“Management Resistance” or Poor Process?

At leanblog.org, Mark Graban recently posted about the latest State of Lean survey from the LEI. His observation is that the survey seems to be a search-for-blame (looking for the sources of resistance) rather than focused on root cause for the resistance itself. Following a couple of links in that post takes us back a year to his comments on the 2007 survey, and then to an attempt to go through 5 Why’s.

I just took the survey myself, and felt the same way. It is really easy for the “lean guys” to cite “management resistance” as a root cause. Certainly there are instances when local leaders are outwardly hostile or passive-aggressive about the proposed changes. But I’d like to explore this a bit.

Just as it is easy to blame the Team Member’s inattention for an accident or a defect, it is easy to blame leaders for failure to embrace the kaizen culture. In both cases, though, the kaizen culture itself mandates exhausting every other possibility before we shift our focus from “process” to “person” as the problem. And even if “person” ends up in the chain of causes, again, the kaizen culture demands that we ask “Why?” a few more times and try to get to the reasons why a person behaves the way he or she does. Although not put quite in these terms, these are people principles which have been taught since the early 1940’s as part of TWI Job Relations.

Back last July I related a story in “The Chalk Circle – Continued” where the “lean leaders” of a large company were busy blaming management non-involvement for the continuous backsliding we were experiencing. At the end of the story, Dave’s “oh shit” comment sums it up when we realized that the last “Why?” in our chain pointed, not at the leaders, but at us. The way we got there was (by accident) staying on a “process” path in our discussions.

Since then I have learned a few things, but I think the basic message still stands.

First, I’d like to propose to re-frame the problem because I think “leader resistance” is pejorative. I’d like to go through a series of questions. The first is getting a little more clear on what, exactly, we are asking of these leaders. Accepting that the opposite of “resistant” is “engaged” for the purposes of this discussion:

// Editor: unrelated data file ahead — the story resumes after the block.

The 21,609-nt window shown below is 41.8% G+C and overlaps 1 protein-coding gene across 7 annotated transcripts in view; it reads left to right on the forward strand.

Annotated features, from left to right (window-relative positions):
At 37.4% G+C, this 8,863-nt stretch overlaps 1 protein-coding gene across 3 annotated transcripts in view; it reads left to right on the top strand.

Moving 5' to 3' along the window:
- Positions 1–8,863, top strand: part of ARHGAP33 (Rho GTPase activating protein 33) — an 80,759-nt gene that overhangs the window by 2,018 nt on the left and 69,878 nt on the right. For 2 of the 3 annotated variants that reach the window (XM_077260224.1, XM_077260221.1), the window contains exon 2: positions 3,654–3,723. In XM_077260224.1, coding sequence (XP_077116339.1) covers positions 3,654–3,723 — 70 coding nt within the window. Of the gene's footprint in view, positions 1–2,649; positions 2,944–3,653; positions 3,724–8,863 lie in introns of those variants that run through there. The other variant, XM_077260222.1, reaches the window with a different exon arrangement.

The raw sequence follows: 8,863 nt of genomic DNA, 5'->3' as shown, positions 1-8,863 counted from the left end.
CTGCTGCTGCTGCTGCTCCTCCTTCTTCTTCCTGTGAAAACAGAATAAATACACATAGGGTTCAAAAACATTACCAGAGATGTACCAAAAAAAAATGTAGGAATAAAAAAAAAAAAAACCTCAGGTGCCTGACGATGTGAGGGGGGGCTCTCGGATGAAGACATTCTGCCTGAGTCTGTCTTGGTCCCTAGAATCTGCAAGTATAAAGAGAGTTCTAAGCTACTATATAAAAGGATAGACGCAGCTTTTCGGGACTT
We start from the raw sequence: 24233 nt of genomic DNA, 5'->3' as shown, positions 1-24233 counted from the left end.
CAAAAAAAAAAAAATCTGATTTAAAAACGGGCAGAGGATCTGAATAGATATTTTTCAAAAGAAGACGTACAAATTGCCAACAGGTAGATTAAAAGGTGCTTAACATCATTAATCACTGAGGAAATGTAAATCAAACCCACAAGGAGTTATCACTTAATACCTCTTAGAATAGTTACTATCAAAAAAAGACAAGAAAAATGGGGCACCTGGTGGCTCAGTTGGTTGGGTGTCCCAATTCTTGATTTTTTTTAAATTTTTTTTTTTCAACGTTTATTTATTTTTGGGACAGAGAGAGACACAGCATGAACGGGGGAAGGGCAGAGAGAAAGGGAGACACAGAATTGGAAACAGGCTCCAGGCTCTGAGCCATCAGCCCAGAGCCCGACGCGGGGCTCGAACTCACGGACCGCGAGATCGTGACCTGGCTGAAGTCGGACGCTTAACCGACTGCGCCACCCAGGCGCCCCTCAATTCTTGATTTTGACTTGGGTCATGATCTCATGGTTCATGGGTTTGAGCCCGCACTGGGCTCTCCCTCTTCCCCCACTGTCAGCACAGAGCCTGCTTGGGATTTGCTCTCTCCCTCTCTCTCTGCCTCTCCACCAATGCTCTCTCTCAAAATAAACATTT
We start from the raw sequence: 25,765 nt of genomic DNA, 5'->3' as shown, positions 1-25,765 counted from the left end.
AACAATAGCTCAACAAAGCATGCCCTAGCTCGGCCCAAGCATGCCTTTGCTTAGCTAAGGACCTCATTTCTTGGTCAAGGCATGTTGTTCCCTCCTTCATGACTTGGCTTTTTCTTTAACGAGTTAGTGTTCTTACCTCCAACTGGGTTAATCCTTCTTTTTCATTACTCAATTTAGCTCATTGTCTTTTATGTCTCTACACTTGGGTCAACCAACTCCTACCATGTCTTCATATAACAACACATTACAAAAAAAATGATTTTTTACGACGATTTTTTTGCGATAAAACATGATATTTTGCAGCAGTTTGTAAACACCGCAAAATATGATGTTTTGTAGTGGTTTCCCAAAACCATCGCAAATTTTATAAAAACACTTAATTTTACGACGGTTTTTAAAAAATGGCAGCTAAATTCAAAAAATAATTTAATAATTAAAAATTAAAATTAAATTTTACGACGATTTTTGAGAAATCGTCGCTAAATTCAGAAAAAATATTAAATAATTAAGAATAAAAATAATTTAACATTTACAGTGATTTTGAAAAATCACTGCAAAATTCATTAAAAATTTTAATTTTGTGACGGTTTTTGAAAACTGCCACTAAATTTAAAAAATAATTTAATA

What do “engaged leaders” do?
Without a clear picture in our heads as an answer to this question, we cannot develop effective countermeasures. Honestly, I don’t think there is a strong consensus out there. I can go into why that is, but it is a topic for another (lengthy) post.

Suffice it to say that we need a working definition. I was going to render an opinion here, but I decided instead to drop the question into the LEI site’s forums, and see what others think. (If you are not a member you will have to register first, but that is no big deal.)

You can also leave a comment here.

After I see where people are going, I’ll ask another question.

4 thoughts on ““Management Resistance” or Poor Process?

  1. You asked a very deep question Mark. There is a tool that extremely effective leaders have mastered to acheive success. Most of us don’t understand how and why, but done correctly it can frequently break down the cold brick walls of resistance. That tool is “effective” communication. Anyone can learn it (as I am attempting to do), but it requires a little head scratching about human nature.

    1. Make sure everything you say honors your listener and avoids sandpaper-like attitudes.

    2. When appropriate, appeal to your listeners three greatest internal motivating factors (desire for improvement, fear of failure that your idea affects, and desire for respect)

    3. Follow this outline:

    a. Grab the listener’s attention with as strong
    a hook as you can think of. (Use word to generate pictures in their mind.)

    b. Describe the problems your idea can fix.

    c. Build curiosity frequently to increase your audiences attention span.